Besides, The Almost King has its own fair share of adventure, danger and mystery. The series is evidently still gunning for a movie deal, with its exciting action sequences and cinematic locations. I actually thought there’d be more hype and buzz for it, perhaps some events or competitions, particularly as The Almost King has the potential to appeal to a totally new audience. Take Back the Skies was firmly marketed as YA, but I said at the time that it would’ve been more suited to older children’s or younger teen readers, and with a new, more illustrated cover style planned for the series, it looks like Bloomsbury are seeing those possibilities, too. The best thing about this series for me, however, will always be its steampunk roots and style. It’s still one of the most unique series on the UKYA shelf, and The Almost King is a quick, easy read, perfect for slotting in between hard-hitting contemporaries or heavy historical fiction. 

The plot is clear and straightforward, and I loved seeing more of Tellus as a world, too. The Almost King is a wonderfully visual story, which works particularly well when it comes to the characters. Female leads Raina and Saria are downright brilliant - both kick-ass and clever, down-to-earth and still so much fun. They stand on their own two feet and really bring something special to the narrative. Quicksilver, Aleks’ horse, gets a handful of stars all by himself. He’s sent away about halfway through the book, but I would have loved to have seen more of the bond between Aleks and his noble steed, increasingly dangerous events around them or not! There’s a wide range of secondary characters, from Aleks' older brothers and family back at home, to Bodan and Ksenia who help Aleks’ forge a new family after his desertion.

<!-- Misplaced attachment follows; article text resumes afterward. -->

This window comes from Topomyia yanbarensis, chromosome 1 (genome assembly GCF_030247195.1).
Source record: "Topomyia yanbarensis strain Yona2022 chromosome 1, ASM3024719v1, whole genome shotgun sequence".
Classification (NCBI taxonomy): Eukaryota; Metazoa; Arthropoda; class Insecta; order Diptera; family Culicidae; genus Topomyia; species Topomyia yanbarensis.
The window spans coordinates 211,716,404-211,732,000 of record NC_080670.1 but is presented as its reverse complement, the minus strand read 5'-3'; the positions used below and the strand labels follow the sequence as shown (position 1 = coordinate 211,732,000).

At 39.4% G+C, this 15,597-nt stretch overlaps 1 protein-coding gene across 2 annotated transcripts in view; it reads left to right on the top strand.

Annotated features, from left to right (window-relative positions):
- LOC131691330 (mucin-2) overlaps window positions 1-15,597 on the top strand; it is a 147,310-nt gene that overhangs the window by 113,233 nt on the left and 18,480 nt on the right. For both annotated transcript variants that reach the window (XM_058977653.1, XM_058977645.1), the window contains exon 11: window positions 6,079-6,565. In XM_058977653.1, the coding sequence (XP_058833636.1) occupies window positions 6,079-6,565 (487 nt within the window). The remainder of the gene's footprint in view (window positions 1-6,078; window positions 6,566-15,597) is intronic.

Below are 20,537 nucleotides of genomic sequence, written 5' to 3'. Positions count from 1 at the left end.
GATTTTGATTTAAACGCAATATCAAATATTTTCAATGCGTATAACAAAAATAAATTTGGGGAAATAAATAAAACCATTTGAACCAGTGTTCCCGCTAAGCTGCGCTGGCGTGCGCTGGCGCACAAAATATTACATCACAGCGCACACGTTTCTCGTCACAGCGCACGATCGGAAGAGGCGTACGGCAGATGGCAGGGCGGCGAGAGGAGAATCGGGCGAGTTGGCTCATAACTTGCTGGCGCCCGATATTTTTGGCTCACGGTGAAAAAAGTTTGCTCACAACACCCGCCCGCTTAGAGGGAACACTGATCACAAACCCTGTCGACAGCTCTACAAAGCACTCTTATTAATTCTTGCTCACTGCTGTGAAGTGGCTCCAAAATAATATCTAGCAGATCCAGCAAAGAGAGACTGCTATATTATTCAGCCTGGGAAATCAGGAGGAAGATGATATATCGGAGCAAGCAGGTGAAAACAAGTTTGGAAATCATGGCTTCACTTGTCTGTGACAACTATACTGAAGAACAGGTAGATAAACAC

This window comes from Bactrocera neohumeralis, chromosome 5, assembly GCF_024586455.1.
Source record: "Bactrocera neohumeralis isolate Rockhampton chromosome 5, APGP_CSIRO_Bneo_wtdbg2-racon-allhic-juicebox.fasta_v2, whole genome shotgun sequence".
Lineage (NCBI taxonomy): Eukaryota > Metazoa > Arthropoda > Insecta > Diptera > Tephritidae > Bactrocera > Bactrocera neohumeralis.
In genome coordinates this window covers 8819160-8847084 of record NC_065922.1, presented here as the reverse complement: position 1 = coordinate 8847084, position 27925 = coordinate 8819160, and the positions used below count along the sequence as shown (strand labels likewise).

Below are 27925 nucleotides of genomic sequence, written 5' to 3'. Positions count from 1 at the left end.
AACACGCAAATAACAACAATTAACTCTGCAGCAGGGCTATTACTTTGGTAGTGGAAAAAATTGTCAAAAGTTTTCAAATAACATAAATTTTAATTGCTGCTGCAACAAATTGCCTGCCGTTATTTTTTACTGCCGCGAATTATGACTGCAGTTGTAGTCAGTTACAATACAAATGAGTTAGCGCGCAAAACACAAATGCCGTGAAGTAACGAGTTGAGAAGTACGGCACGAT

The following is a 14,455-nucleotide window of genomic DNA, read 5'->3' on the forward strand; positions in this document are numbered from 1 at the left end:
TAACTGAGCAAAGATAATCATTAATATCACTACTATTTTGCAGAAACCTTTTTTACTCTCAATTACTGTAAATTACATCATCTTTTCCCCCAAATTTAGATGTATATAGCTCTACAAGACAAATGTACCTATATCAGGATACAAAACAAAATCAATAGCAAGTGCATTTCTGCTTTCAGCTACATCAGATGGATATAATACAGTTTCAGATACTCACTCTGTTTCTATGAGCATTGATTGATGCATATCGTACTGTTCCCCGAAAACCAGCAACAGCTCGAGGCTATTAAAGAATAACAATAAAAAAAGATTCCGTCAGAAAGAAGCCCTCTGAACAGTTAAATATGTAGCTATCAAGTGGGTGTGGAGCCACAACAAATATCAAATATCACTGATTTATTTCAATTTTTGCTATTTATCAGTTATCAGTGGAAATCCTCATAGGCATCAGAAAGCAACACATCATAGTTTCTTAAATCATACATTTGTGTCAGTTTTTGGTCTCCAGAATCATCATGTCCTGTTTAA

If only I’d liked Aleks as much as I liked the other characters. The book suffers from a slow, robotic start, and it’s almost as if he Aleks was simply designed to carry out the plot, instead of letting the story unfurling naturally and surprisingly ahead of him. The decision to switch protagonists has clearly come back to haunt the series, and I just couldn’t invest in it the way I did with Take Back the Skies. There's no passion in the writing and it lacks the spark that makes a fantasy novel truly spring to life. It's not as emotional or shocking as it could be, and a lot of readers will miss seeing the story of Cat and her friends unfold. The romance, while thankfully not a love triangle, was flat. I think it’s to do with the writing style more than anything – it’s very compact and economical, and doesn’t conjure the magic and wonder of books like Throne of Glass by Sarah J. Maas or Mortal Engines by Philip Reeve. I kept willing the story to take risks, to be bold and sweeping and carve out a new path, but with its troubling lack of diversity and a plot that rarely challenges the reader, it just didn't ignite the way it should have.